When I was pregnant with my first child, I chose not to find out the baby’s sex, and was secretly convinced I was having a boy. I think I wanted a girl first, but didn’t want to get my hopes up. At the same time, I remember thinking that some things would be a lot simpler with a boy.
For example, the idea of modesty. For a boy: “Don’t go outside in your underwear. Or stick your hand down your pants in public.” Done!
For a girl—it’s not so simple. Especially not in my mind. I was raised with a rigid idea of modesty, which was slightly different across our denomination, but basically, we wore skirts or dresses below the knee—no pants or shorts; sleeveless tops or necklines below the collarbone were forbidden. It was restrictive, but the guidelines were easy to follow: either it was acceptable or it wasn’t; there weren’t any gray areas. I got very good at assessing what would fit the rules. When I first got married, Justin would point out clothes he thought would look good on me, and I’d say, “That’s too low-cut” or “If it were two inches longer” without even trying it on.
I always thought it was pretty silly. If someone gets lustful over my upper arms or my kneecap, they are the ones with the problem, not me. So when things started changing in our church and in our family, I was happy to change, too. Guess what? Pants are more modest when you’re doing almost anything that involves small children. And strange men have not started hitting on me due to the (admittedly awe-inspiring) sight of my blindingly white arms.
Yet my daughter is growing up in a world where arms aren’t the only skin showing. Oh no. Girls are showing things that in my day, we wouldn’t have shown in a bathing suit (which also wasn't allowed in the company of boys.) I've already had to explain that Miss Pink will not be the owner of a Bratz doll. “Why not?” she asked innocently; to her, they’re pretty. They appeal to little girls, who like glitter and fake fur and leopard print and high heels and don’t understand the implications of cropped tops and ultra-low-rise jeans.
Here was my first test at explaining the modesty principle. “Because…” I paused. I couldn’t say, “Because clothes like that will make boys want to have sex with you. More than they already will, of course.” I said, “Because they wear inappropriate clothes. That means they show parts of their bodies that they should keep covered up.”
“Like their stomachs?”
“Right. And they wear too much makeup for young girls.” She knows I won’t let her wear my makeup (other than lip gloss). I’ve told her it’s because she doesn’t need it; the makeup is to make my skin look like hers.
“Okay.” She hasn’t asked for a Bratz doll since. She accepted my rules just like I accepted the rule that made my mother hire someone to turn a pair of overalls into a jumper. That was just the way it was, at five years old.
But it won’t always be this way. She will want to know what our boundaries are so she can push against them. I know this. This topic just came up with one of my friends and two other mothers whose oldest daughters are around 10. When my friend said she couldn’t stand Bratz, they just smiled in a way that meant, Oh these delusional women who think they can set unrealistic rules. One of them said, “You have to pick your battles.” And the other one said, “Or you’ll be fighting all the time.”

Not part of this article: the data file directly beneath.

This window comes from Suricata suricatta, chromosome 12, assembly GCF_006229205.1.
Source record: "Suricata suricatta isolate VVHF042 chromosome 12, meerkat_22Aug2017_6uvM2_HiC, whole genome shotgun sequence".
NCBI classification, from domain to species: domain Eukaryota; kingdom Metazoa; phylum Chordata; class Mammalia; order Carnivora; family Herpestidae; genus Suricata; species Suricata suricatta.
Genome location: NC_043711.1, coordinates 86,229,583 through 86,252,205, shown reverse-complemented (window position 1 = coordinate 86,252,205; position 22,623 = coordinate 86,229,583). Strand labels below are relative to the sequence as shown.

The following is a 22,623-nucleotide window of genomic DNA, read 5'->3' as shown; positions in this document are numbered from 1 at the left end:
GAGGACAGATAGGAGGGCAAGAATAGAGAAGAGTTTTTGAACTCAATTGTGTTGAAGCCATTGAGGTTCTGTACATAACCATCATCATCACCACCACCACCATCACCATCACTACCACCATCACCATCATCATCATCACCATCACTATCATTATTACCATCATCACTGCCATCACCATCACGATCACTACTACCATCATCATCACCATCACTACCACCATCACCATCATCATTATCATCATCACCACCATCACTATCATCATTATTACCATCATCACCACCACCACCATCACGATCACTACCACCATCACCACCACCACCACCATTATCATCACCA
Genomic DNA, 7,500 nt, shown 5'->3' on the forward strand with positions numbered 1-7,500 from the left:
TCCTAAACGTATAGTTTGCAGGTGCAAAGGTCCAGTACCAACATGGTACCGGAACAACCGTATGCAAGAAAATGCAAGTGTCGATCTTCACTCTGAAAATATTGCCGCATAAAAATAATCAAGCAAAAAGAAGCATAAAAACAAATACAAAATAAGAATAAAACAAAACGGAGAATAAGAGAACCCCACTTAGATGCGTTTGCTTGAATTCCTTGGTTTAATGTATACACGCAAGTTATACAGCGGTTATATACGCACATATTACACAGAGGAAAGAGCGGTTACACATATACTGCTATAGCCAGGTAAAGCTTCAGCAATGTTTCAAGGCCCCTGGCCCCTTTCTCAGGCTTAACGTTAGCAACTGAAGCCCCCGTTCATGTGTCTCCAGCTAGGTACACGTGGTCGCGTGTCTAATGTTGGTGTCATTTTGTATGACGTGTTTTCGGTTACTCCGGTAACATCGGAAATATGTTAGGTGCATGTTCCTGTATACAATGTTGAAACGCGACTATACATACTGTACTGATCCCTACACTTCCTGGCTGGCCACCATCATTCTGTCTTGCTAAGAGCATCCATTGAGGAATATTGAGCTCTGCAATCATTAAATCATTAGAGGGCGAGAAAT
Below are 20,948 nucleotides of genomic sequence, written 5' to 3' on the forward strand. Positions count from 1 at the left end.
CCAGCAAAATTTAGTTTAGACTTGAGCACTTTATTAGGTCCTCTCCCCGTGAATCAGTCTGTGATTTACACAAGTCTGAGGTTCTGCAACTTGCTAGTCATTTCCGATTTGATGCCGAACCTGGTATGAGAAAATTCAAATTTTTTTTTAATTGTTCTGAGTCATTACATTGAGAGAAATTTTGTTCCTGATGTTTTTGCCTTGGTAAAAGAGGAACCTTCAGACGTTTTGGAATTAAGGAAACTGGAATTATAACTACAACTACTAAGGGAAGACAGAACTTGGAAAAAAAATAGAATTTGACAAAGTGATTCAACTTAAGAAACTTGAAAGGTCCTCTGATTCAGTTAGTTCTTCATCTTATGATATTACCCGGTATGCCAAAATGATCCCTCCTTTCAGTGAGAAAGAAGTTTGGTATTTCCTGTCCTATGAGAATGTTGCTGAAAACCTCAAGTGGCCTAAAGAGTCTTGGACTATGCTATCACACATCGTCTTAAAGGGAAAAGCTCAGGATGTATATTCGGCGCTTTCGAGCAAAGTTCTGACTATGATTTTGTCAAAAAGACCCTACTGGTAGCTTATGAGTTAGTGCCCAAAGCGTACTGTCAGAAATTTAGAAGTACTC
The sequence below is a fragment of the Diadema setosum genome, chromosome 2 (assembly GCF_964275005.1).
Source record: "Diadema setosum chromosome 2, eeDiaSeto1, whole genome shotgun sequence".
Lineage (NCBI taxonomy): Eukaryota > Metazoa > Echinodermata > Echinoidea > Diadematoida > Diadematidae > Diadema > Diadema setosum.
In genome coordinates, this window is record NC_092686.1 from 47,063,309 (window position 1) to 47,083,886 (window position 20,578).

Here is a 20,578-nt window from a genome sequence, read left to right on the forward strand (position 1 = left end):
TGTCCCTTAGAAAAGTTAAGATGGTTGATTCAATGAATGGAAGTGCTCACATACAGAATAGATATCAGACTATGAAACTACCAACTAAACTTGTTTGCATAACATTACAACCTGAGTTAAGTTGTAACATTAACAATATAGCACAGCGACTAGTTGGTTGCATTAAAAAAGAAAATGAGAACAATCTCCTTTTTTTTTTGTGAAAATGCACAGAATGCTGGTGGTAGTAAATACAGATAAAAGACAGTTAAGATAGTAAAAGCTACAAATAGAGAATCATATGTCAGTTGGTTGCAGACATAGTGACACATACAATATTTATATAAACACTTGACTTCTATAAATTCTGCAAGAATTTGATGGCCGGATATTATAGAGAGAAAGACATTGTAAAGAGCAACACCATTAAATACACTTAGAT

I thought about it and I could see their point—I guess. Apparently because they didn’t make a big deal about Bratz, their daughters got tired of playing with them within a year and the dolls went into the next garage sale. I could understand that when parents make a big ol’ honkin’ deal over something, the kids are more likely to push for it. I also knew what would have happened in my childhood home if I had continued to push for something I wanted that my parents had said no to: I wouldn’t have gotten it. And I would have lost some other privileges for continuing to argue and demand. That’s because in our house, my parents did pick their battles, and when they picked one, they were going to win it. Period.
I believe we do have to choose our battles—I just think we, and not our kids, need to be the ones choosing them. And for me, modesty is a pretty important battle. I know I've got to swim upstream—about 95% of American popular culture will be telling my daughter that she should wear this and look like this in order to attract this kind of attention, and if she doesn’t end up pregnant or infected with a sexually transmitted disease, she may be the proud owner of an eating disorder in order to fit into the “sexy” clothes.
I really want Miss Pink to like herself—body, mind, and spirit. I want her to respect herself enough that she doesn’t feel she has to take her clothes off to get guys’ attention. That she knows she is precious and valuable and any guy who wants her had better work his butt off proving he’s worthy (or her daddy will have to have a little “conversation” with him.) I don’t want her to think her inherent worth lies in the extent to which she can conform to the plastic-surgery-enhanced “ideal” woman she will see pictures of everywhere.
Sure, I want her to look cute and fashionable. I don’t want her to feel like a total dork, the way I used to whenever I wore my long denim skirts around non-Pentecostal people. I’ll make an effort to let her express herself through her looks. I’m just saying now that I’m not giving up my right to set boundaries for my kids just because I don’t want to listen to them whining.
Someday, I believe she’ll thank me. Because even though my parents didn’t let me dress exactly like my peers, they did instill in me a healthy self-respect and a sense of what true modesty is, and now I am grateful.